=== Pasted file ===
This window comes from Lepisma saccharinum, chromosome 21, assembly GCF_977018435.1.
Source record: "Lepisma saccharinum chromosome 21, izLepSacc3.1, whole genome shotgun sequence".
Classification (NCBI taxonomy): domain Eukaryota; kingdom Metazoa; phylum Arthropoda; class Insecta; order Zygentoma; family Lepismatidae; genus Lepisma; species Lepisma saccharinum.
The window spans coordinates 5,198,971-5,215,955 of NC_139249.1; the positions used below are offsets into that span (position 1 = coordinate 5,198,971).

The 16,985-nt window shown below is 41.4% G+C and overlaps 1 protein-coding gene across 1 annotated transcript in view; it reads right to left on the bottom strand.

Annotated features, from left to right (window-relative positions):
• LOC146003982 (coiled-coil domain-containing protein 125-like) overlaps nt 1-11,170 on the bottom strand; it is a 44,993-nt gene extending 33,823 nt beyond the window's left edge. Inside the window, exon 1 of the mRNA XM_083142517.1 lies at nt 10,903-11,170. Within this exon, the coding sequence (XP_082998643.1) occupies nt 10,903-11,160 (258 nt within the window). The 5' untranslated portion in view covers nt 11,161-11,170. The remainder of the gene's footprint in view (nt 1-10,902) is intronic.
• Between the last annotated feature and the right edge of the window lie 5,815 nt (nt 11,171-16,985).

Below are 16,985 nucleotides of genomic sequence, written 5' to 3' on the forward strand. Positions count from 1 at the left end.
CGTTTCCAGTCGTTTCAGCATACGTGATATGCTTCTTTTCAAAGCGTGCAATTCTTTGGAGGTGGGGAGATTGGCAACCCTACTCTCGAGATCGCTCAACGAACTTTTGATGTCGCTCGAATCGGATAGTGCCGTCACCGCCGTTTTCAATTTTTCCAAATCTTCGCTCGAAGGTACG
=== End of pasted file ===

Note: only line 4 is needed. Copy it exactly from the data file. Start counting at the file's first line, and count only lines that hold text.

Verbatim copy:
The window spans coordinates 5,198,971-5,215,955 of NC_139249.1; the positions used below are offsets into that span (position 1 = coordinate 5,198,971).